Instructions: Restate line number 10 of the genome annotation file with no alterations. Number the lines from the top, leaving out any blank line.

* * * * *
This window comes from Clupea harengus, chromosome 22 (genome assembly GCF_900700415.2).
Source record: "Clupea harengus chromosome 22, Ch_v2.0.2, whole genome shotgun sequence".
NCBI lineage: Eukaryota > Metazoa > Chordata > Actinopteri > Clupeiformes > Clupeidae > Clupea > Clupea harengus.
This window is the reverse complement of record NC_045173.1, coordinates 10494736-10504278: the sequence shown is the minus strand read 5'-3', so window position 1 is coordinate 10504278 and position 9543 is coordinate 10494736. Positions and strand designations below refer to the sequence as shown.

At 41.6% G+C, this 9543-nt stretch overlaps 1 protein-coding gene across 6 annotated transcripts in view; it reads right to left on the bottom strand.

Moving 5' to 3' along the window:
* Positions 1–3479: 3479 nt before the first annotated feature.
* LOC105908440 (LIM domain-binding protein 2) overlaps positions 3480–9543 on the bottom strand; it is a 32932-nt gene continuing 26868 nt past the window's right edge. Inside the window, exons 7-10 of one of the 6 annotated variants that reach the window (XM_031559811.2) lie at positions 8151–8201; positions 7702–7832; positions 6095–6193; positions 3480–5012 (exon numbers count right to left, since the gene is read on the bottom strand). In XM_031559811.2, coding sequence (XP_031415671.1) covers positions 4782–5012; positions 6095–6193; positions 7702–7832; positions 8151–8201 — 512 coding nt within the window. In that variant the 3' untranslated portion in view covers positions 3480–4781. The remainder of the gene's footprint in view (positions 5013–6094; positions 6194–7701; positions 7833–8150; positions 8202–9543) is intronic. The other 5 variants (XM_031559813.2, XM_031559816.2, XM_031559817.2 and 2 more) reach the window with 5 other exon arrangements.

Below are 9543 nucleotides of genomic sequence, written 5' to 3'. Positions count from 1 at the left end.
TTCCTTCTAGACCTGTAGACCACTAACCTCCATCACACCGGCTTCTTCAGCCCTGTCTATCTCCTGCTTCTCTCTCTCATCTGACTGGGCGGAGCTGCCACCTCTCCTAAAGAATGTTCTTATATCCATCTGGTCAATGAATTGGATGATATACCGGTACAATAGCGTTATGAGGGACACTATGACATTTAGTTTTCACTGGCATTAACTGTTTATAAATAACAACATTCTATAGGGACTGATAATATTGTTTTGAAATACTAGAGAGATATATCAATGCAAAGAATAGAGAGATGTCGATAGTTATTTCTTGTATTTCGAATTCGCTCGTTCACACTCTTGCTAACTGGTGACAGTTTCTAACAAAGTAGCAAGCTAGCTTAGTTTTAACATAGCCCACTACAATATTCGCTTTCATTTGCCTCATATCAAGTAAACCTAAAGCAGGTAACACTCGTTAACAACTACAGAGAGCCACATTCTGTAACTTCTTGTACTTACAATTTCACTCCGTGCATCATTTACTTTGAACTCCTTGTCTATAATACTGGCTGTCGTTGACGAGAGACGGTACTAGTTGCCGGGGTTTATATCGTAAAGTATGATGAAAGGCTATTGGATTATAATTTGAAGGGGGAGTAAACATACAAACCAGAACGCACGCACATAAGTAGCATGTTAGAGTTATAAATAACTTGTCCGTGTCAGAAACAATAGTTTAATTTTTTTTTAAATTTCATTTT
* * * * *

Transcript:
TTCCTTCTAGACCTGTAGACCACTAACCTCCATCACACCGGCTTCTTCAGCCCTGTCTATCTCCTGCTTCTCTCTCTCATCTGACTGGGCGGAGCTGCCACCTCTCCTAAAGAATGTTCTTATATCCATCTGGTCAATGAATTGGATGATATACCGGTACAATAGCGTTATGAGGGACACTATGACATTTAGTTTTCACTGGCATTAACTGTTTATAAATAACAACATTCTATAGGGACTGATAATATTGTTTTGAAATACTAGAGAGATATATCAATGCAAAGAATAGAGAGATGTCGATAGTTATTTCTTGTATTTCGAATTCGCTCGTTCACACTCTTGCTAACTGGTGACAGTTTCTAACAAAGTAGCAAGCTAGCTTAGTTTTAACATAGCCCACTACAATATTCGCTTTCATTTGCCTCATATCAAGTAAACCTAAAGCAGGTAACACTCGTTAACAACTACAGAGAGCCACATTCTGTAACTTCTTGTACTTACAATTTCACTCCGTGCATCATTTACTTTGAACTCCTTGTCTATAATACTGGCTGTCGTTGACGAGAGACGGTACTAGTTGCCGGGGTTTATATCGTAAAGTATGATGAAAGGCTATTGGATTATAATTTGAAGGGGGAGTAAACATACAAACCAGAACGCACGCACATAAGTAGCATGTTAGAGTTATAAATAACTTGTCCGTGTCAGAAACAATAGTTTAATTTTTTTTTAAATTTCATTTT